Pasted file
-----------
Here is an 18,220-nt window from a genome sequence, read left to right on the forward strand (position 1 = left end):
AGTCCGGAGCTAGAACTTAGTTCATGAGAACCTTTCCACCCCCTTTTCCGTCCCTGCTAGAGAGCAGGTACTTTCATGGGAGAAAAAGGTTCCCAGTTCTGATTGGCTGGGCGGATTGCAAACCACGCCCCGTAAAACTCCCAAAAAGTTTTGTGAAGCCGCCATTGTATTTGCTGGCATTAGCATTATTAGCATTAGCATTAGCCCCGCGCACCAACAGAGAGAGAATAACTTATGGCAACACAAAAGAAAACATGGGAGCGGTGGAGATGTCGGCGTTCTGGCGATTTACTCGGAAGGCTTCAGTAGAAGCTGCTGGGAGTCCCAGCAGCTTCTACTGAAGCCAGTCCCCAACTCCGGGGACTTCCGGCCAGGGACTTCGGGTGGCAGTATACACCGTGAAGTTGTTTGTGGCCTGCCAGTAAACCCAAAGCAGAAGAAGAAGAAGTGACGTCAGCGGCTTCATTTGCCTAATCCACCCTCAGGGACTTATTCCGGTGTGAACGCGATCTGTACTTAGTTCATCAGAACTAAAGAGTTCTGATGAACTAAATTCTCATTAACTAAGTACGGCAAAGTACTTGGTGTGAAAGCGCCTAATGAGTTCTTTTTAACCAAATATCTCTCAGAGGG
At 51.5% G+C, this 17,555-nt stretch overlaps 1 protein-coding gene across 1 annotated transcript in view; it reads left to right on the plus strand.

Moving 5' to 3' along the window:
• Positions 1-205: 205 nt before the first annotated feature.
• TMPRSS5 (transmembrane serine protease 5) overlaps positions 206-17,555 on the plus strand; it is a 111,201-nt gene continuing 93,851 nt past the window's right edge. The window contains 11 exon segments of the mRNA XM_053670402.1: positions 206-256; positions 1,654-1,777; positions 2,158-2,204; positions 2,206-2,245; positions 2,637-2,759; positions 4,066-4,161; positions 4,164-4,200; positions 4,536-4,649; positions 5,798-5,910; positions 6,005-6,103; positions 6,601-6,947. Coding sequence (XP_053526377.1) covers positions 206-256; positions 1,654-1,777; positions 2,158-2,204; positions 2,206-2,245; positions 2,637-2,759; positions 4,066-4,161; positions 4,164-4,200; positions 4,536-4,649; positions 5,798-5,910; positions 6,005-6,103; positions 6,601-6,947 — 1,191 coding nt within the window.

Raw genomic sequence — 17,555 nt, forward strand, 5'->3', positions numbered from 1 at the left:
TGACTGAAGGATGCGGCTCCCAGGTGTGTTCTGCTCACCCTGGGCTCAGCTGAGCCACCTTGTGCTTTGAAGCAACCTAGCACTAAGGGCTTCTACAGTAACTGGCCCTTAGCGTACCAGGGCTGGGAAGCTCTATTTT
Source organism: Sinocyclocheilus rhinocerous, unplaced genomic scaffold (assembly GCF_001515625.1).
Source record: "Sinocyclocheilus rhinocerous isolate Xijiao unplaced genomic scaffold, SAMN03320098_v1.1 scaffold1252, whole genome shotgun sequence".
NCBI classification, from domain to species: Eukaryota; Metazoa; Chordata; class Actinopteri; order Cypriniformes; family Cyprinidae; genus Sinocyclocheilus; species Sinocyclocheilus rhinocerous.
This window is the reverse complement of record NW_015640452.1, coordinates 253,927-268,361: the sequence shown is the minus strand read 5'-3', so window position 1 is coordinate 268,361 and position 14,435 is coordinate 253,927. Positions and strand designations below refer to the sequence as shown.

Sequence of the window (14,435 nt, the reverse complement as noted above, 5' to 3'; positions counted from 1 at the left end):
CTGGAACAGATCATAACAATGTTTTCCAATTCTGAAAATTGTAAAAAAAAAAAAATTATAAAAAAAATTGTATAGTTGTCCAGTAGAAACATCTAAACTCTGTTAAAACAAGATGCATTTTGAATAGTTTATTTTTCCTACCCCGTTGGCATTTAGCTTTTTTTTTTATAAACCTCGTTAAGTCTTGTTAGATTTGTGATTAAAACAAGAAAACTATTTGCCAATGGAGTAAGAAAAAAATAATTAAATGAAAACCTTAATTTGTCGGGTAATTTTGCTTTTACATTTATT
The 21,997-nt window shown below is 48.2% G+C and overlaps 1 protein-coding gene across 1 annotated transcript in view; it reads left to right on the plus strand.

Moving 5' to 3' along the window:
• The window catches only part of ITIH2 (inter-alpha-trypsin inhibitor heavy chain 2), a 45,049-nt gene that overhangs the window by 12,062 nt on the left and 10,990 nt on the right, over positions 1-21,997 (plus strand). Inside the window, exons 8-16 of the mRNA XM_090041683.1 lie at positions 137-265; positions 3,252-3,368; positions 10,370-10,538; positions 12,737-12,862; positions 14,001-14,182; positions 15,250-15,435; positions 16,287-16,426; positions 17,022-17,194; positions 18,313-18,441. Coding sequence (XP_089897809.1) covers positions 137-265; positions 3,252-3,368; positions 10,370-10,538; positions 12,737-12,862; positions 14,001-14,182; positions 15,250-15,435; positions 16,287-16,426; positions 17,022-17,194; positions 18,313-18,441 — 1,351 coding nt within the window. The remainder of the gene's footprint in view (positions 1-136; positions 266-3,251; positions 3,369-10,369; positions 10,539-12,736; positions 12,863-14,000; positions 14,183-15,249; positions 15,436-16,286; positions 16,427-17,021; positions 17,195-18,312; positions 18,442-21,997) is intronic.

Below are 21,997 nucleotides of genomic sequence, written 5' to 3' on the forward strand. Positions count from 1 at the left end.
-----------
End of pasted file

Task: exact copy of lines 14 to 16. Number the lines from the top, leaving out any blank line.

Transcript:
CTGGAACAGATCATAACAATGTTTTCCAATTCTGAAAATTGTAAAAAAAAAAAAATTATAAAAAAAATTGTATAGTTGTCCAGTAGAAACATCTAAACTCTGTTAAAACAAGATGCATTTTGAATAGTTTATTTTTCCTACCCCGTTGGCATTTAGCTTTTTTTTTTATAAACCTCGTTAAGTCTTGTTAGATTTGTGATTAAAACAAGAAAACTATTTGCCAATGGAGTAAGAAAAAAATAATTAAATGAAAACCTTAATTTGTCGGGTAATTTTGCTTTTACATTTATT
The 21,997-nt window shown below is 48.2% G+C and overlaps 1 protein-coding gene across 1 annotated transcript in view; it reads left to right on the plus strand.

Moving 5' to 3' along the window: